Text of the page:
Search the Baltimore County community newspaper archives


>> Click here to search for stories published AFTER 2011

>> Use this search box to find stories published prior to 2011.
Note: All Words is a more strict search. Implied operator is "AND."
Ex: Charles Dickens"

From
subscriber services email print comment


For having a column on my birthday, you’d figure I’d spend it talking about the joys of birthdays and something sentimental like that.

You’d be wrong.

Instead, I’ll be talking about the stink bug problem that seems to have everyone — including myself — up in arms. I believe this is the year that Harford County actually takes seriously the annoying little bug.

Ahh yes, the dreaded stink bug; purveyor of pestilence; sultan of both stench and stupidity.

The little shell bugs came from China roughly a decade ago, and settled down into Pennsylvania, before migrating north and south from there. To the dismay of just about everyone, it has been confirmed that stink bugs have no natural predator in our area; this makes sense given that the bugs will give off their noxious discharge at the slightest provocation.

Unfortunately, stink bugs seem to have also studied alchemy, blending a potent concoction of two parts stupidity and one part tenacious instinct. They rarely give up on their single-minded goal of seeking shelter from the cold, or seeking a bright light source to incessantly ram into. How many of you have been jarred awake by the sound of one of these idiots buzzing around in your room, only to slam right into a wall? I know I’m not alone on this one. Unfortunately for us, their dogged determination means they’ll navigate their way through any tiny hole, crack or opening in just about any part of your house, and with their powerful odor alerting other bugs in the area, you can be almost certain that if one gets in one way, more will soon follow.

For the last two years I have personally battled the fiends on the front lines of my house. Sure, we had seen them in years past, but the numbers were small enough to only see a dried husk in a single windowsill, or a small group flying into the garage door, which would elicit a snide snicker from my person.

Last year, however, was when the lines of battle were officially drawn, and where my very own room became ground zero.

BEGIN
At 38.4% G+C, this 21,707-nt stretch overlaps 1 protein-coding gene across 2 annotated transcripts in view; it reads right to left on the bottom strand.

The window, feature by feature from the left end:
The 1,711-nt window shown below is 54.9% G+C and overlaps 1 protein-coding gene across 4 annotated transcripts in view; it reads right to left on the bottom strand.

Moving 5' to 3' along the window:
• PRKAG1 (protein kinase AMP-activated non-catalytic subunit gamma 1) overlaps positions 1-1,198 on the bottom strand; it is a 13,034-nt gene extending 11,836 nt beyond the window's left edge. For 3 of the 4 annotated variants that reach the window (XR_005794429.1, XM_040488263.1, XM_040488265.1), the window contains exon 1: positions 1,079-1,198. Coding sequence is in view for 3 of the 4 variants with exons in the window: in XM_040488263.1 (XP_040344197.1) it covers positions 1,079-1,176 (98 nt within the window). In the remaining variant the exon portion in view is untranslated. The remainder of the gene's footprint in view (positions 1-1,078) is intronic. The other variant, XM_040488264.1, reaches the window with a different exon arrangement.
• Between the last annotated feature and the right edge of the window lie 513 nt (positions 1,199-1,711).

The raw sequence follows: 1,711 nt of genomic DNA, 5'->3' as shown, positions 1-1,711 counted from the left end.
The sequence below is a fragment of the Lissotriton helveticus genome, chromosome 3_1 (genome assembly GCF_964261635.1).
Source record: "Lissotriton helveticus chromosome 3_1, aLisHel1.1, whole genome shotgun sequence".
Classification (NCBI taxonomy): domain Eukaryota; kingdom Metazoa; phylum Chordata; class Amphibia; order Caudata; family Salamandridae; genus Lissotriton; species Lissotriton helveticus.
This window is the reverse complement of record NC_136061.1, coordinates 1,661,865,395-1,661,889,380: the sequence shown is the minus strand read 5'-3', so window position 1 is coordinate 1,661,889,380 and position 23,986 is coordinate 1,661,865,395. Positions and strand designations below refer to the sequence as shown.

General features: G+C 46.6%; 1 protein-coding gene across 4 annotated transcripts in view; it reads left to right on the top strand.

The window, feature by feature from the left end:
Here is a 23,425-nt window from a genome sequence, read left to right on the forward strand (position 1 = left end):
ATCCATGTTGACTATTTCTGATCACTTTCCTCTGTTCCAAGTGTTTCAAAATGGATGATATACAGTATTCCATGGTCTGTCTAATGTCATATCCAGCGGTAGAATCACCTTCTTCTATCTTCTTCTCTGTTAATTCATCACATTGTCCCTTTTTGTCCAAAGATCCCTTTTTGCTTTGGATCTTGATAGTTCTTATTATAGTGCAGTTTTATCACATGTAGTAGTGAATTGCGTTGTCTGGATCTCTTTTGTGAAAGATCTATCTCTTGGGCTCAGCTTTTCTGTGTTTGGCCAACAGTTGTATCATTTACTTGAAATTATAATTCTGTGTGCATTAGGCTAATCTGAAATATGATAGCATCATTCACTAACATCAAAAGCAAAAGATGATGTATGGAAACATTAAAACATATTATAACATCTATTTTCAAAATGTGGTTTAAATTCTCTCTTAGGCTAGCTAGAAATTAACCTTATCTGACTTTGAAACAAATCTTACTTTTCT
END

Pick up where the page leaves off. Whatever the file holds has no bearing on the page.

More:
Slithering their way through small openings in the tops of my windowpanes and through my portable air-conditioning unit, I waged a seemingly never-ending battle against an aggressive wave of stink bugs that seemed to last for months. I began to notice them crawling on the outside screen in late April; by June, it was a full-blown invasion.

My weapon of choice was, oddly enough, toilet paper. I found that a small strip allowed me to grip the pests and wrap them up quickly without eliciting their infamous stench, which would only serve to light a beacon throughout my entire room. A quick pluck into the toilet and the pests were taken care of, or so I thought. This didn’t last, however.

They soon began to invade in such great numbers that I found myself nearly overwhelmed. Each time I would return to my room, I’d find another three or four clinging to my curtains. My annoyance quickly turned to frustration, and I sought to find the root of the problem, so I began to inspect my windows.

Having found my problem in the open windowpanes and open air vents in my air-conditioner, I began to construct my trenches. A combination of tape, hot glue and dogged perseverance through the defensive sprays of my foes, along with my newest weapon in the battle — a hand vacuum — saw my eventual, albeit temporary, victory. The windows and AC were sealed, and my battle was over.

This year, however, was even worse. The bug infestation was so thick in my area on Fountain Green Road that on any sunny afternoon, I could see 10 or 20 of the pests on the outside of any screen, and while my tape phalanx held up for the most part, only requiring the odd reinforcement here and there, it is still unnerving to see so many of the pests dangling outside the screens.